Many people think artwork approvals are only done once, and when you get that reorder it’s just yelling down the aisle like you’re working in a diner. But what if, your customer referred to a another “Previous Order”? This could be become rather costly. In this article we explain why you always need to reapprove the art, and how Teesom makes that simple and easy to do.
In the early years of when my sister and I had our embroidery business, we did not do such a great job on getting art approved. The majority of the time I would do the digitized file and then a sew out to get the job.
We learned very quickly the reasons not to do art upfront, but we had to learn the hard way how important saving the art information for repeat jobs were.
I had digitized this great design with like 5 colors and the customer loved the shirts we did. So much so that he wanted to repeat the shirts. Problem was, I never wrote down the colors I used to run production with nor did I log any of the info about backing, the needle I used etc. Ugh, we had to ask our customer to bring in one of the shirts to compare the thread colors to, so that we could run it again. Thankfully, he was a super nice friend but that kind of made it more embarrassing for me.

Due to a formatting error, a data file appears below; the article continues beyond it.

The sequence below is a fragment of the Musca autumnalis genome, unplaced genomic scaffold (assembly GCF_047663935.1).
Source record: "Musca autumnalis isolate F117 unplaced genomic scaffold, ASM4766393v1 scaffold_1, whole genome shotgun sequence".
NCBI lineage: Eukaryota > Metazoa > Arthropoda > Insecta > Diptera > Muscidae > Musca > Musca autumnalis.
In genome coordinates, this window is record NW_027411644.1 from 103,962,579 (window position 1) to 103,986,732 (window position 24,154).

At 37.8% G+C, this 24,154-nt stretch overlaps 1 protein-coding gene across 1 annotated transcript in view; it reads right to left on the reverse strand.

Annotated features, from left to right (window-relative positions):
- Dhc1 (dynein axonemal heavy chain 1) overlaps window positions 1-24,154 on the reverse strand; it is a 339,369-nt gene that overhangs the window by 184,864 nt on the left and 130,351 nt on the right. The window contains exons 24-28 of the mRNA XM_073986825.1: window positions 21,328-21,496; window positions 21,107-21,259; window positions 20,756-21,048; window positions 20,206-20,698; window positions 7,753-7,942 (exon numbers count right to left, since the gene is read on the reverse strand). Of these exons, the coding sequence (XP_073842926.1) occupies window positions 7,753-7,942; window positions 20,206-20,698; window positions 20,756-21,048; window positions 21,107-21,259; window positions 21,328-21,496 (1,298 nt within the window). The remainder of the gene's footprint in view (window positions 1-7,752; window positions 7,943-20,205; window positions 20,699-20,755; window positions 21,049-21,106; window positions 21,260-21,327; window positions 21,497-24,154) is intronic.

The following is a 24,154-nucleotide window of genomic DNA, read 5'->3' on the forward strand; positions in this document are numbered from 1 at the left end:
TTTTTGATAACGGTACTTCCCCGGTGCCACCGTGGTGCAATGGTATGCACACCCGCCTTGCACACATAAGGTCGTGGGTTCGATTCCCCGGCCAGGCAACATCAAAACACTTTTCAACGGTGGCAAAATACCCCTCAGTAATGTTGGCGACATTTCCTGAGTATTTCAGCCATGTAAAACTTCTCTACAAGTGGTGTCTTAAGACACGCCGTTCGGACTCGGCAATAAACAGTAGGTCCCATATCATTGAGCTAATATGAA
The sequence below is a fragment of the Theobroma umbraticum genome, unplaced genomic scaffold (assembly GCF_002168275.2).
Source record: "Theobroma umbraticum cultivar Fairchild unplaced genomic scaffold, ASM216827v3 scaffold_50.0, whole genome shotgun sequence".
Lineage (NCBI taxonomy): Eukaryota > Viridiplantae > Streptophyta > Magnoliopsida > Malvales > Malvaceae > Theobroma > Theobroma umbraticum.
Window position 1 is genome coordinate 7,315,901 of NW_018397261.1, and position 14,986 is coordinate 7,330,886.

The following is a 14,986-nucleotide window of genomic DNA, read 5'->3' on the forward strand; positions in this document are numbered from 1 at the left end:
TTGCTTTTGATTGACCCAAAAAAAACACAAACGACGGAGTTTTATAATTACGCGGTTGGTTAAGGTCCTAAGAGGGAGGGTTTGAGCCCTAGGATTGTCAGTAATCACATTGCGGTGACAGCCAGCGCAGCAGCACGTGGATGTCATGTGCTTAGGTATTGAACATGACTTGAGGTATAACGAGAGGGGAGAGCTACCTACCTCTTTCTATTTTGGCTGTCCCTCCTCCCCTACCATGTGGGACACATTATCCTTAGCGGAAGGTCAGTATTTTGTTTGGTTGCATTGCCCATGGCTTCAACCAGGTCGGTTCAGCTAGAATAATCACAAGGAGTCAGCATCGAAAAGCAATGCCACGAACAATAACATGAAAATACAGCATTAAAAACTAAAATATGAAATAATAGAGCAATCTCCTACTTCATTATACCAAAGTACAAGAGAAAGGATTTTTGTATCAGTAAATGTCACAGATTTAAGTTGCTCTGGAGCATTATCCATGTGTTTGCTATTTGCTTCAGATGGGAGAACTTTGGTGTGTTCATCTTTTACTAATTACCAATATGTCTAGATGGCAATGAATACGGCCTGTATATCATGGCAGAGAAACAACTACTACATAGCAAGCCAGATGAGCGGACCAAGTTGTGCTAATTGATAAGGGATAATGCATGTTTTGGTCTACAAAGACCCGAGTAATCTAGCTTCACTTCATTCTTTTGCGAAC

No doubt, creating artwork approvals are necessary
The second lesson we learned right away was to always give the customer a proof. No matter what! We had a customer that had approved their logo once, and we just kept repeating it for them.
Then one day they called and said, “you put the wrong website on our logo”. What?!?!?! This was the design that we had done a hundred times before! How could this happen?!?! The owner Rob said, “We sent an email out to all our vendors announcing our new website last month. We figured you would update the design knowing our website was part of our logo.” In my head I thought, “Sorry, Rob, I’m just not that into you.” Nonetheless, we ended up having to compromise with them and split the difference on the order.
I was not even going to attempt the stitch eraser on a polo, although my sister (the money person) did suggest it. It was then, that it became a policy to always show, at minimum, a paper proof of what the design would look like and get whoever placed the order to approve what we were putting on the apparel items.
The moral of the story is that even though you repeat a design many many times, there will come a time when it’s not going to be right, and even though your customer will get annoyed approving it, one day he will thank you for showing him the proof.
Now, if you do decide to repeat orders without showing a customer a proof, I would advise you to have them sign a “hold harmless” up front that says something to the effect of “we agree to allow ABC Company to repeat orders without an approval and hold them harmless should they repeat art on an order that has an incorrect logo on it.” This really gets them thinking and it makes the decision theirs not yours.
Remember, you really are not saving time by not getting an approval, if the order is done wrong, it’s done wrong. There goes the 4 minutes you saved.
When you just make it a policy, that this is what we do, your customer will come to appreciate your diligence and he’ll be able to confidently recommend you to others.